Director’s patronizing attitude clouds ‘Frozen River’

Al Alexander

Aren’t poor people grand? Condescending filmmakers like Courtney Hunt seem to think so, painting the destitute as noble and heroic, even when they’re breaking the law in pursuit of their double-wide dreams.

Of course, these haggard masses struggling to put popcorn and Tang on the table are almost always white. They are also oddly articulate, making you seriously wonder why they never obtained solvency.

I tend to group them with the genial homeless, happy hookers and charming criminals who exist only in La-La Land, where artists like Hunt and her full-of-sleet paean to the penniless, “Frozen River,” are deemed socially conscious simply because the characters dress as thrift-store chic as Mary-Kate Olson.

I suspect that’s why “River” was flooded with so much praise when it was awarded top prize at last winter’s Sundance Film Festival. I can envision jury members, sipping martinis and cognac, dressed in designer skiwear, while discussing the movie and how terrible it must be living life without a Bentley or indoor swimming pool: “That unfortunate woman!”

That “woman,” by the way, is unfortunately named Ray Eddy, and she is as strapped for cash as any movie heroine has ever been. Her no-good, addicted-gambler hubby has absconded with the balance due on the new double-wide, leaving Ray and their two kids with nothing but empty cupboards and wallets.

Oh, did I mention Christmas is just days away and the folks down at the Rent-a-Center are threatening to repossess the family’s ratty old TV?

What’s a gal to do? Well, if you’re Ray (Melissa Leo), you leave your kids behind and head for the nearby Mohawk reservation, where – through a series of eye-rolling contrivances – you meet a young Indian woman (Misty Upham, looking more like a grade-schooler than a mother) who introduces you to the profitable industry of smuggling foreigners from Canada into the U.S. by driving on top of the frozen St. Lawrence River.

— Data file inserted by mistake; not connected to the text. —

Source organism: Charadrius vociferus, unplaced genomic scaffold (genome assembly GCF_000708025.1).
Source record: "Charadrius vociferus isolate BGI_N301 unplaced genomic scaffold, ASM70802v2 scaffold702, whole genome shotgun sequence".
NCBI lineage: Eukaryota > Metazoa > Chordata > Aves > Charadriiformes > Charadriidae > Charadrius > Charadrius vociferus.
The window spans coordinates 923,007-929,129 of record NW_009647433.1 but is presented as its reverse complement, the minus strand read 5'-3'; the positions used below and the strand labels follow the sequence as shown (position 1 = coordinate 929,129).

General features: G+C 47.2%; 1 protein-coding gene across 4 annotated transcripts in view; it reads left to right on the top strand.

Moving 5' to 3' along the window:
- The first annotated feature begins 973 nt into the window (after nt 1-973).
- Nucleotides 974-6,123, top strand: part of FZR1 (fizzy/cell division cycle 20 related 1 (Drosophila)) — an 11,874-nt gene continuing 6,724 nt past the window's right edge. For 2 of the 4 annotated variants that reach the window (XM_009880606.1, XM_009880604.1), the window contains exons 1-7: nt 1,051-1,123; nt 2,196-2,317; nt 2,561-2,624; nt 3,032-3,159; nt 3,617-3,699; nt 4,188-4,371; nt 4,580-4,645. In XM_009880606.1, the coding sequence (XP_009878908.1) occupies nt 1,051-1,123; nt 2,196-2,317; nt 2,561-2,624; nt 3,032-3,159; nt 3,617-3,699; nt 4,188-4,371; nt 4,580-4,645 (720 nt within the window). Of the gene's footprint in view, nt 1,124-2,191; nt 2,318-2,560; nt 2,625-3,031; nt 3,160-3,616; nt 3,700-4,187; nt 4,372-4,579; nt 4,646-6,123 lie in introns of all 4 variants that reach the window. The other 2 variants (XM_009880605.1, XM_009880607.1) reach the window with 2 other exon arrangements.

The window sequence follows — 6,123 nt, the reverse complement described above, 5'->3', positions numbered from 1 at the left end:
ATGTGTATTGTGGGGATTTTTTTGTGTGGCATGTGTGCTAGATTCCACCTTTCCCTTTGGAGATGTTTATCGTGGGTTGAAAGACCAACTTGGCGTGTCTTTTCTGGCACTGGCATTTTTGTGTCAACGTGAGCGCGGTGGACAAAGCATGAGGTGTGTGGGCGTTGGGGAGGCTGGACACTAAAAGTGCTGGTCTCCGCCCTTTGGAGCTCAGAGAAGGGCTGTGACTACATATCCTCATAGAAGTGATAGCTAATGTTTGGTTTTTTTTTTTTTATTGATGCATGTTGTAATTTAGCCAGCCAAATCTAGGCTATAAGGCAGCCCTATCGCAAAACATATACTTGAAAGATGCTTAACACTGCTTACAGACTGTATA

At first, both Upham’s Lila and the idea of circumventing ICE over ice repulses Ray, who holds as much compassion for non-white foreigners as Lou Dobbs. But in this granola-bar circus of feelings and conscience you just know sooner or later Ray is going to acquiesce, especially when she learns she can earn thousands in a matter of days.

Just pray the ice holds and that flirty New York state trooper (Michael O’Keefe) minds his business, otherwise Ray can count on trading that new double-wide in for either a cell or a watery grave.

If this all sounds pretentious and silly, it’s because it is. In fact, it’s downright laughable at times. But it’s also incensing, both in Hunt’s patronizing attitude toward the less fortunate, and her utter lack of sympathy for the Chinese and Pakistani refugees who risk far more than Ray could ever imagine.

Hunt sees them as little more than luggage, tossed into Ray’s tiny, freezing-cold trunk and deposited into the hands of some very unsavory-looking characters. What happens to them after Ray collects her wads of cash?

That’s the movie you end up wanting to see, because the illegal immigrants – along with their intents, motivations and fears – are the film’s most compelling aspect.

The film didn’t make me care about Ray, and that’s despite Leo’s outstanding rendering of her. In fact, Leo is so good, you feel sorrier for her than Ray. She deserves better, and hopefully the richly deserved praise she’s drawing will bring her parts far more liquid than “Frozen River.”

“Frozen River” (R for some language): Cast includes Melissa Leo, Misty Upham and Michael O’Keefe. Written and directed by Courtney Hunt. 2 stars.

The Patriot Ledger